The Angels

Muslims believe that angels have been created by Allah from light. They have no free will and fulfil certain functions via direct command in the service of Allah. They also worship Allah.

Some angels mentioned in the Qur’an and Sunnah:

Hamalat al-‘Arsh: Those who carry the ‘Arsh (throne of Allah).

Jibrail (Gabriel): He is the leader of the angels. His function was mainly to bring revelation to the Messengers. He is known as the angel who communicates with all of the prophets. He is also referred to as the holy spirit.

Mikaeel (Michael): He is often depicted as the Archangel of mercy who is responsible for bringing rain and thunder to earth and thus supplying sustenance to all living beings. He is also responsible for the rewards sent out to good persons in this life.

Israfeel (Raphael): He is to blow the trumpet when the time for the end of the world arrives. He will blow the trumpet twice: The first blow will destroy everything, while the second blow will bring all human beings back to life again to meet their Lord.

Azraeel (Azrael): The angel of death. He is responsible for parting the soul from the body. He is only referred to as Malak al-Maut, meaning angel of death, in the Qur’an.

The Angels of the Seven Heavens:

Hafaza (The Guardian Angel): Each person is assigned with four Hafazas, two of which keep watch during the day and two during the night. They help the soul fight attacks from the Devil and Jinn. The Hafaza’s keep track of each and every good and bad deed that their person performs in their books. On the Day of Judgment, they will be used to determine if the person is worthy of admission into Jannah (Paradise / Heaven).

Al-Kiraam, Al-Kaatibeen (Honourable Recorders): 2 of whom are charged with each human being; One figuratively sits on the right shoulder and records all good deeds, while the other sits on the left shoulder and records all bad deeds. The Book in which the angels are writing is the cumulative record of a given person’s deeds. After that person’s death, it is said that on the Day of Judgement each person will be confronted with this record, and the two angels will be present to tell Allah what the person did.

Mu’aqqibat (The Protectors): Who keep people from death until it’s decreed time and who bring down blessings.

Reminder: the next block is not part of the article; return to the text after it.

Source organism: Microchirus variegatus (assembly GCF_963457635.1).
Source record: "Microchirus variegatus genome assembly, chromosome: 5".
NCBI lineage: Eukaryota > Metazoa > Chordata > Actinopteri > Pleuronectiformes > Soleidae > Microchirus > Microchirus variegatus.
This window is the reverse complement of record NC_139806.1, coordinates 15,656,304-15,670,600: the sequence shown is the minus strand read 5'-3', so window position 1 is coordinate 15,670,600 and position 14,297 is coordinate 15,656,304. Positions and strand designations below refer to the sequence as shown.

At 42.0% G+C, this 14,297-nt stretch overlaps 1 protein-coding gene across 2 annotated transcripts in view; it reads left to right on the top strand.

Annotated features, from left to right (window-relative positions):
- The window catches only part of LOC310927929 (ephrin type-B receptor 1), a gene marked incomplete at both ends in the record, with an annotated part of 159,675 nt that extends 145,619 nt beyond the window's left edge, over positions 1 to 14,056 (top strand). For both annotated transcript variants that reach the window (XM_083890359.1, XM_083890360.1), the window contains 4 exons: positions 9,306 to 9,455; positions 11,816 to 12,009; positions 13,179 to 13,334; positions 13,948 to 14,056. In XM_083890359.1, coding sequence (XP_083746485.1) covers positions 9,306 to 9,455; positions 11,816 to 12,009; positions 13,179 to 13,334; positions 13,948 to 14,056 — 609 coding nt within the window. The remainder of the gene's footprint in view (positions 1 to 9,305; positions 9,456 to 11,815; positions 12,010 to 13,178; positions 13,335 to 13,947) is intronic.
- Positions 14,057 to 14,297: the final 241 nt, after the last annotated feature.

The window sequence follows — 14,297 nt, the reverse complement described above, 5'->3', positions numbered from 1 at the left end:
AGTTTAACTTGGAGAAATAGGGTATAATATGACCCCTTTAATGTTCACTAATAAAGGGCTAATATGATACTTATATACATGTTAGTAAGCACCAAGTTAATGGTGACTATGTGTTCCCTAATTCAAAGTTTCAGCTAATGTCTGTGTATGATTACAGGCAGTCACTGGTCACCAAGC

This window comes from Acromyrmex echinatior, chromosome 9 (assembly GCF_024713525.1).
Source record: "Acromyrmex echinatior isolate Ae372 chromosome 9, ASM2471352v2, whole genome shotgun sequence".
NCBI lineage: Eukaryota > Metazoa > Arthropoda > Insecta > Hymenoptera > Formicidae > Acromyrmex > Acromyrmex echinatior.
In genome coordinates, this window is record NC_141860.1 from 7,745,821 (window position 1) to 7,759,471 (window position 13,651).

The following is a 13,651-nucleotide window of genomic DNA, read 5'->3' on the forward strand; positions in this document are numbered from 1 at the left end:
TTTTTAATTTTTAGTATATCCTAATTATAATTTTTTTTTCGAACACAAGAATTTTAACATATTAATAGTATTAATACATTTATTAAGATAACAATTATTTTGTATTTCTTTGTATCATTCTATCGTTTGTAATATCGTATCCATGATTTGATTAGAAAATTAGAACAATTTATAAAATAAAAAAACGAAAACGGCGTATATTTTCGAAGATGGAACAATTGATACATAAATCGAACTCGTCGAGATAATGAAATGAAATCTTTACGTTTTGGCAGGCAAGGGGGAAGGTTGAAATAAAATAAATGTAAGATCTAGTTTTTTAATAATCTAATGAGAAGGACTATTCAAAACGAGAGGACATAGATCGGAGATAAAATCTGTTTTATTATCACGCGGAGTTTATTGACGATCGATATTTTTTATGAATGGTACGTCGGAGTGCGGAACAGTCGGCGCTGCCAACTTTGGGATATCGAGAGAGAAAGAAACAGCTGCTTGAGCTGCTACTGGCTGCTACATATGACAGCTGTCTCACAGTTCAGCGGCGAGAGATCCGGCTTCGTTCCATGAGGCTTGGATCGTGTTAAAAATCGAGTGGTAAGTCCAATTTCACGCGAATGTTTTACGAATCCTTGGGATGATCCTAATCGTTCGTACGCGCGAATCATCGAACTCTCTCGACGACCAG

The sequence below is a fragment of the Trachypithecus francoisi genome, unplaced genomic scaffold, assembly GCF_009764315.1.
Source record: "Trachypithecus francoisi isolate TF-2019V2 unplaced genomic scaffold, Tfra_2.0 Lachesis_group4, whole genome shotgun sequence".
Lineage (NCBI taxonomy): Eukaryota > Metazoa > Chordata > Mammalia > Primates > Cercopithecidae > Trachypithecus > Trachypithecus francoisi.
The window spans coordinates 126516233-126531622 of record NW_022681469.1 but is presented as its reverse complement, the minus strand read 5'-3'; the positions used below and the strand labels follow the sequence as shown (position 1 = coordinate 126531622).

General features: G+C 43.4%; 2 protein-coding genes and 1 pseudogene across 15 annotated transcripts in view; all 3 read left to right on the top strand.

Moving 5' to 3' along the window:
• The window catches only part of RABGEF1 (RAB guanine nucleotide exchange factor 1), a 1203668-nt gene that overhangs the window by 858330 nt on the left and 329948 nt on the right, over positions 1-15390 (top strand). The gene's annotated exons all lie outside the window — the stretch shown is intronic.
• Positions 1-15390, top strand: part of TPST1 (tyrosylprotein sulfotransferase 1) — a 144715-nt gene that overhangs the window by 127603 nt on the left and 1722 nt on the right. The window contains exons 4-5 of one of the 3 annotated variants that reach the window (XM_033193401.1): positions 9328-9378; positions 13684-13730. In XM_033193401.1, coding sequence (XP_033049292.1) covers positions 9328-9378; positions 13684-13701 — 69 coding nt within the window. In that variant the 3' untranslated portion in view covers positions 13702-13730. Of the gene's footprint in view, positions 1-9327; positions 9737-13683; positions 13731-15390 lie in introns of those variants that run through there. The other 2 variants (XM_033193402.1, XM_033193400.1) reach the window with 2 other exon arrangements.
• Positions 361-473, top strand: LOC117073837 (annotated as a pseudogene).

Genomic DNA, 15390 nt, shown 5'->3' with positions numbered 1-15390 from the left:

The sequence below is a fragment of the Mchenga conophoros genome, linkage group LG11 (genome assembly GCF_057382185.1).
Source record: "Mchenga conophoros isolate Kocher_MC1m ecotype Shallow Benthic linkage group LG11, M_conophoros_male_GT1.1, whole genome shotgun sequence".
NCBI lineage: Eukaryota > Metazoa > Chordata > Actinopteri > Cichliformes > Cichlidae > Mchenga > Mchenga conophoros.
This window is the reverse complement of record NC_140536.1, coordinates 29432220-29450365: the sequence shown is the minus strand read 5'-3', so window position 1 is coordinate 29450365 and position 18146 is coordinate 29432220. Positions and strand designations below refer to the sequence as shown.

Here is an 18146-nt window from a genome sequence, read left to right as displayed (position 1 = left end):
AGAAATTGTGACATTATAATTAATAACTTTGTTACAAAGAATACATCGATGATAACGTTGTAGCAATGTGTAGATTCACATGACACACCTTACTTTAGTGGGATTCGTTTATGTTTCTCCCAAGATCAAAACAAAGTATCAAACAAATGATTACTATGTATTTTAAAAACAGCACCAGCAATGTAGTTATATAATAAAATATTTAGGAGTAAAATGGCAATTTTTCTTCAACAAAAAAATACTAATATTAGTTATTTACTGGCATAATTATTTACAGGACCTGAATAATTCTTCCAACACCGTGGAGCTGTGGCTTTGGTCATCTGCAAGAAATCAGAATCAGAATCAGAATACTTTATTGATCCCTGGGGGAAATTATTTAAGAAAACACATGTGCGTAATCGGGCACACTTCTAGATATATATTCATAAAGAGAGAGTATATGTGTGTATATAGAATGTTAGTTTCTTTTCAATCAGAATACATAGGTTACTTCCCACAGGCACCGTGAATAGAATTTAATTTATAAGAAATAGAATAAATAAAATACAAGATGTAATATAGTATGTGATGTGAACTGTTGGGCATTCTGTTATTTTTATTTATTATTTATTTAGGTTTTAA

Munkar and Nakir (meaning The Denied and The Denier): are 2 angels who test the faith of the dead in their graves. After death, a person’s soul passes through a stage called Barzakh, where it exists in the grave. The questioning will begin when the funeral is over and the last person of the funeral congregation has stepped 40 steps away from the grave. Munkar and Nakir come and ask three questions: ‘Who is your Lord? Who was that man who was sent to you? What is your religion?’. A true believer will respond correctly, saying that their Lord is Allah, that Muhammad is their prophet who was sent, and that their religion is Islam. If the deceased answers correctly, the time spent awaiting the resurrection is pleasant. Those who do not answer as described above are chastised until the day of judgment.

Munkar and Nakir are described as having a bluey / black complexion with solid black eyes, having a shoulder span measured in miles, and carrying hammers ‘so large, that if all of mankind tried at once to move them a single inch, they would fail’. When they speak, tongues of fire come from their mouths, and their voices are like thunder. If one answers their questions incorrectly, one is beaten every day, other than Friday, until Allah gives permission for the beating to stop. Muslims believe that a person will correctly answer the questions not by remembering the answers before death but by their Iman (Faith) and deeds such as Salat (Prayer) and Shahadah (The declaration of Faith).

Darda’il (The Journeyers): Angels who travel in the earth searching out assemblies where people remember God’s name.

Maalik: The chief of the angels who governs Jahannam (Hellfire).

Zabaniah: 19 angels who torment sinful persons in hell.

Ridwan (means Pleased): The angel who is responsible for Jannah (Paradise / Heaven).

There are also angels charged with each existent thing, maintaining order and warding off corruption.   Their number is known only to Allah.

Note: Barzakh is the intermediate state in which the soul of the deceased is transferred across the boundaries of the mortal realm into a kind of  ‘cold sleep’ where the soul will rest until Judgement Day. The term appears in the Qur’an (Surat 23, Verse 100).

Knowledge For All